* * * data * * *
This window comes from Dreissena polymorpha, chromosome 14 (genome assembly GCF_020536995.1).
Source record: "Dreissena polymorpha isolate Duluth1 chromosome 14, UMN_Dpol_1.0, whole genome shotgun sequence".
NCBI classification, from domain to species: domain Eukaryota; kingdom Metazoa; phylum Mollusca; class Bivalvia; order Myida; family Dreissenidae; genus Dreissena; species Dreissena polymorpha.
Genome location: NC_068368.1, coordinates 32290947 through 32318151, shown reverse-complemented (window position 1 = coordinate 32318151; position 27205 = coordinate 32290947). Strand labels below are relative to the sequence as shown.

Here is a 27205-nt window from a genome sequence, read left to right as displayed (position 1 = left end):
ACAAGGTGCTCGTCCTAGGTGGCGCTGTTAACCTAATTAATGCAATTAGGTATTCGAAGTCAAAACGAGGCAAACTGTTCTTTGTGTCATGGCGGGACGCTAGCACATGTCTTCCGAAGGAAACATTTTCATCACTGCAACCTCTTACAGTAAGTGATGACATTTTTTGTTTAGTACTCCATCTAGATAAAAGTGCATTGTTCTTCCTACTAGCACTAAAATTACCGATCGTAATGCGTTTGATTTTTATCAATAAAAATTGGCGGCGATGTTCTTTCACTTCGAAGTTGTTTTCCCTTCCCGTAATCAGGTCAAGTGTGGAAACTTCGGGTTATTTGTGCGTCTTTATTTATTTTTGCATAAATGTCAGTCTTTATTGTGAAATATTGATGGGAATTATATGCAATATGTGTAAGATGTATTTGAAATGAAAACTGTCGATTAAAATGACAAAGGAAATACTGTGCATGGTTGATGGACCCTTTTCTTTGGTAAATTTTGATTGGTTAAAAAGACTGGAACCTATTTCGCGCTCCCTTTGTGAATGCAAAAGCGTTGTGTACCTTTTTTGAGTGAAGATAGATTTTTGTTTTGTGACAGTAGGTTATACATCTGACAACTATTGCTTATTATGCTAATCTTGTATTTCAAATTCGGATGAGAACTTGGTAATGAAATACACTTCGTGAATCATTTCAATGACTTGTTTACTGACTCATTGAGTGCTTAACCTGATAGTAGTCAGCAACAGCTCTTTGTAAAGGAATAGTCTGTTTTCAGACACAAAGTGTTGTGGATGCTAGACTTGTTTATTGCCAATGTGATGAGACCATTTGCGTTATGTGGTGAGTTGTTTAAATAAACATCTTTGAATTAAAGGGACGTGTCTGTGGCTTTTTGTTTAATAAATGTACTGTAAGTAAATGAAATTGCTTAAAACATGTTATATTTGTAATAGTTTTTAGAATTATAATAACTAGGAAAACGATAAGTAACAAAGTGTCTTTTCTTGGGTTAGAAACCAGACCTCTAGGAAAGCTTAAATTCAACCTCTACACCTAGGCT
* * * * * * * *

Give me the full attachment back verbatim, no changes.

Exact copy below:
This window comes from Dreissena polymorpha, chromosome 14 (genome assembly GCF_020536995.1).
Source record: "Dreissena polymorpha isolate Duluth1 chromosome 14, UMN_Dpol_1.0, whole genome shotgun sequence".
NCBI classification, from domain to species: domain Eukaryota; kingdom Metazoa; phylum Mollusca; class Bivalvia; order Myida; family Dreissenidae; genus Dreissena; species Dreissena polymorpha.
Genome location: NC_068368.1, coordinates 32290947 through 32318151, shown reverse-complemented (window position 1 = coordinate 32318151; position 27205 = coordinate 32290947). Strand labels below are relative to the sequence as shown.

Here is a 27205-nt window from a genome sequence, read left to right as displayed (position 1 = left end):
ACAAGGTGCTCGTCCTAGGTGGCGCTGTTAACCTAATTAATGCAATTAGGTATTCGAAGTCAAAACGAGGCAAACTGTTCTTTGTGTCATGGCGGGACGCTAGCACATGTCTTCCGAAGGAAACATTTTCATCACTGCAACCTCTTACAGTAAGTGATGACATTTTTTGTTTAGTACTCCATCTAGATAAAAGTGCATTGTTCTTCCTACTAGCACTAAAATTACCGATCGTAATGCGTTTGATTTTTATCAATAAAAATTGGCGGCGATGTTCTTTCACTTCGAAGTTGTTTTCCCTTCCCGTAATCAGGTCAAGTGTGGAAACTTCGGGTTATTTGTGCGTCTTTATTTATTTTTGCATAAATGTCAGTCTTTATTGTGAAATATTGATGGGAATTATATGCAATATGTGTAAGATGTATTTGAAATGAAAACTGTCGATTAAAATGACAAAGGAAATACTGTGCATGGTTGATGGACCCTTTTCTTTGGTAAATTTTGATTGGTTAAAAAGACTGGAACCTATTTCGCGCTCCCTTTGTGAATGCAAAAGCGTTGTGTACCTTTTTTGAGTGAAGATAGATTTTTGTTTTGTGACAGTAGGTTATACATCTGACAACTATTGCTTATTATGCTAATCTTGTATTTCAAATTCGGATGAGAACTTGGTAATGAAATACACTTCGTGAATCATTTCAATGACTTGTTTACTGACTCATTGAGTGCTTAACCTGATAGTAGTCAGCAACAGCTCTTTGTAAAGGAATAGTCTGTTTTCAGACACAAAGTGTTGTGGATGCTAGACTTGTTTATTGCCAATGTGATGAGACCATTTGCGTTATGTGGTGAGTTGTTTAAATAAACATCTTTGAATTAAAGGGACGTGTCTGTGGCTTTTTGTTTAATAAATGTACTGTAAGTAAATGAAATTGCTTAAAACATGTTATATTTGTAATAGTTTTTAGAATTATAATAACTAGGAAAACGATAAGTAACAAAGTGTCTTTTCTTGGGTTAGAAACCAGACCTCTAGGAAAGCTTAAATTCAACCTCTACACCTAGGCT